There has been some discussion recently about social mobility and parental school choice. This arose, in part, from a UK report on how to improve ‘fair access to the professions’.
The problem with almost all such reports and many such debates is that they assume we all agree on what counts as ‘fair’, that we know what ‘equal’ means. Furthermore, the very term ‘social mobility’ assumes we agree already about the nature of the social sphere, within which we move or stay put. Pointedly, we don’t agree. In reality, these words are the battleground of an ongoing cultural argument, which is illuminated, as I will show, by means of grid-group cultural theory.
Far from being settled, fairness and equality are ‘essentially contested concepts’. Their content and meaning may settle down for a period, but it is only a matter of time before they become unstable again and we argue fiercely about their meaning once more.
Much of the debate about education, especially in the UK, remains in captivity to a well-worn but dated class analysis whose key metrics are income levels and socio-economic group membership. This has been very worthwhile but is in need of augmentation from some other perspectives (race and gender certainly spring to mind). Here I’m concentrating on a complimentary analysis which can quite comfortably encompass and illuminate the more traditional approaches.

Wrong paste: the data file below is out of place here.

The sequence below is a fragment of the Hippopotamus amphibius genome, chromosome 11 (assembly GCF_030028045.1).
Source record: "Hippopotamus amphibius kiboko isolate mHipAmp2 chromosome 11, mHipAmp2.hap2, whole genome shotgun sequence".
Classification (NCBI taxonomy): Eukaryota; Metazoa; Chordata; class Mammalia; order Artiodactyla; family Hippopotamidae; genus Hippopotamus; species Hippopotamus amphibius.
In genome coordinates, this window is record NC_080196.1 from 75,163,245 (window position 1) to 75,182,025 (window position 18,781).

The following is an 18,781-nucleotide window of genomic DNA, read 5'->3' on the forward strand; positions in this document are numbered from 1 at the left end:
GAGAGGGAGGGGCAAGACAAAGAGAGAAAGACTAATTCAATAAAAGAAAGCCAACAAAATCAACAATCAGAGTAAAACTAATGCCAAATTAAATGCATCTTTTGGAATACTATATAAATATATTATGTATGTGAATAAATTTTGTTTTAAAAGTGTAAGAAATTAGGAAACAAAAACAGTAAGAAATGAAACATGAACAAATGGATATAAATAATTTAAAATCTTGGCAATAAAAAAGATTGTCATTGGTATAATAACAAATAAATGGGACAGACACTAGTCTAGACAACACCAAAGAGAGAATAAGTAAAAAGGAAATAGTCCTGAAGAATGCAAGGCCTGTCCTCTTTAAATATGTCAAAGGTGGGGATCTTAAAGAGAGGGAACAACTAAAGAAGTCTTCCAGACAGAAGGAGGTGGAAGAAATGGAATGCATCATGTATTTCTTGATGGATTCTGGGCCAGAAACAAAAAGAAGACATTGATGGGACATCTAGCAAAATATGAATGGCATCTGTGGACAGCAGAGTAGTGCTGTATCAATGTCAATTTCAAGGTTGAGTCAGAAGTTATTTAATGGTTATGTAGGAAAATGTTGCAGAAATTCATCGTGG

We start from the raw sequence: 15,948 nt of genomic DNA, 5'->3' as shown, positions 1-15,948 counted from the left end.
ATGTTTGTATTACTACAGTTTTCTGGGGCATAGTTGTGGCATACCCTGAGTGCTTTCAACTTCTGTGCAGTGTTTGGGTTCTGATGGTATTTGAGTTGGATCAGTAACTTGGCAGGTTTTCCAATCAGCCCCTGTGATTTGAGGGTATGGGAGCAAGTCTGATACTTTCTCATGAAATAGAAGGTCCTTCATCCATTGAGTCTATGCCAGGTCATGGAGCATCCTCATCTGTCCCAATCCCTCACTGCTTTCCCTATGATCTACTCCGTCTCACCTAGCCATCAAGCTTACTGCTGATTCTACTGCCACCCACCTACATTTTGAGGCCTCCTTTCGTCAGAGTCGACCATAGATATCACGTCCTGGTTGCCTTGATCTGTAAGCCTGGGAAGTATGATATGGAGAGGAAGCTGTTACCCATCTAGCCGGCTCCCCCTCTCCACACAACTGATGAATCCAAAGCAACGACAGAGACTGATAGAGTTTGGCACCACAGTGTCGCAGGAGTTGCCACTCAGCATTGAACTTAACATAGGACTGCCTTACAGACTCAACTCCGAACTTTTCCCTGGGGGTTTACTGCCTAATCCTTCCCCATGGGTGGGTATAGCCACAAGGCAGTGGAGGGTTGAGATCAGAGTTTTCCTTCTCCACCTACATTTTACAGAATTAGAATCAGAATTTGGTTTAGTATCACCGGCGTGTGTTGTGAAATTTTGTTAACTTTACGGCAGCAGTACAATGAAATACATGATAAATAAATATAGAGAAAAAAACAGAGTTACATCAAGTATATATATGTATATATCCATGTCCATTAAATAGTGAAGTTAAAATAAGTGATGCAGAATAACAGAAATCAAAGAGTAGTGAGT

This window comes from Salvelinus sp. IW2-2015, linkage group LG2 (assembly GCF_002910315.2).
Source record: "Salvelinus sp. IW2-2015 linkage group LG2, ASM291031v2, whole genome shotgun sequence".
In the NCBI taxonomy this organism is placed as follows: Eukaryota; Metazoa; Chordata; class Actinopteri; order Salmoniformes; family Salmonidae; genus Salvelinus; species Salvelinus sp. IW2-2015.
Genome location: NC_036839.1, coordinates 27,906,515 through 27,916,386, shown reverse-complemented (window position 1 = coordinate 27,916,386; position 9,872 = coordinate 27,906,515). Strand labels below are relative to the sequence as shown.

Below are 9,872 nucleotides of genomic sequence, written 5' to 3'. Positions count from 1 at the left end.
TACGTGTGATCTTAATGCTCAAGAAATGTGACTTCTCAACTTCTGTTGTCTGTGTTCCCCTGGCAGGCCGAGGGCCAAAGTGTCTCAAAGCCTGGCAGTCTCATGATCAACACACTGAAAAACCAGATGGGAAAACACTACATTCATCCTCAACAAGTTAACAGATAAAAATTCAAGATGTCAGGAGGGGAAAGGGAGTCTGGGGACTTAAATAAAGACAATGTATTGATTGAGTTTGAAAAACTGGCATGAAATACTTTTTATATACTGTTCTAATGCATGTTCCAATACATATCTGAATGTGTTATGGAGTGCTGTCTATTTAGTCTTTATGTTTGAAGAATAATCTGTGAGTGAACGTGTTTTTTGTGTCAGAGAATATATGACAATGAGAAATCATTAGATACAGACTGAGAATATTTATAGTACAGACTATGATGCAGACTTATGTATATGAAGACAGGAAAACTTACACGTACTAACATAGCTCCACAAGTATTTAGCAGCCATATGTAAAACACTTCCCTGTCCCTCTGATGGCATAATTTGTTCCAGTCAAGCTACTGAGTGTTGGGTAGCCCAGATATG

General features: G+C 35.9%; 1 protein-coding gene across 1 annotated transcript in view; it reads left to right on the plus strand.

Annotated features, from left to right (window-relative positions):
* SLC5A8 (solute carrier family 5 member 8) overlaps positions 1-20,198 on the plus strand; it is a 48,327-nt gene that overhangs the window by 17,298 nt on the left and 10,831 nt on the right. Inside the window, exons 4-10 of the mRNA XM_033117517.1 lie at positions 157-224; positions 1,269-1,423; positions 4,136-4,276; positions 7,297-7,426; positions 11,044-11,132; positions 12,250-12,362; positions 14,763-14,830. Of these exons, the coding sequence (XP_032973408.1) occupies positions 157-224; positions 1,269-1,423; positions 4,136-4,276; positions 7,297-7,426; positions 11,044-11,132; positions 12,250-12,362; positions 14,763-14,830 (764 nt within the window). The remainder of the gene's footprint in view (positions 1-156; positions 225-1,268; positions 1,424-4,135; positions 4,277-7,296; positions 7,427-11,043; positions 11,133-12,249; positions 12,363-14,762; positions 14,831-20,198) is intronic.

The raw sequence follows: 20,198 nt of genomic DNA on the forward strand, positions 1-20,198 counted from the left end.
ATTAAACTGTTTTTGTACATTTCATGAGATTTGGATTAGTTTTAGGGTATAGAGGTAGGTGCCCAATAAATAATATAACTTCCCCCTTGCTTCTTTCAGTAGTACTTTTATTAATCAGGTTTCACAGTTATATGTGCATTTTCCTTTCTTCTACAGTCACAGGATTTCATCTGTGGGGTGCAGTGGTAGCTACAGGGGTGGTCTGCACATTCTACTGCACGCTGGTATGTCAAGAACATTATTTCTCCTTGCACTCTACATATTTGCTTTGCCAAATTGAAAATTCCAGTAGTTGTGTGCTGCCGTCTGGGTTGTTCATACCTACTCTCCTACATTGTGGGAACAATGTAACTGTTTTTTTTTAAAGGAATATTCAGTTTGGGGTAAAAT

The conventional battle lines are drawn between those who really want equality (the left), and those who are only paying lip service to it (the right). But this obscures far more than it reveals. For grid-group cultural theory there are actually four conflicting types of equality, associated with four types of fairness. These correspond to the four cultural biases that the theory identifies. The theory, first expounded by anthropologist Mary Douglas (1982), has been summarised as follows: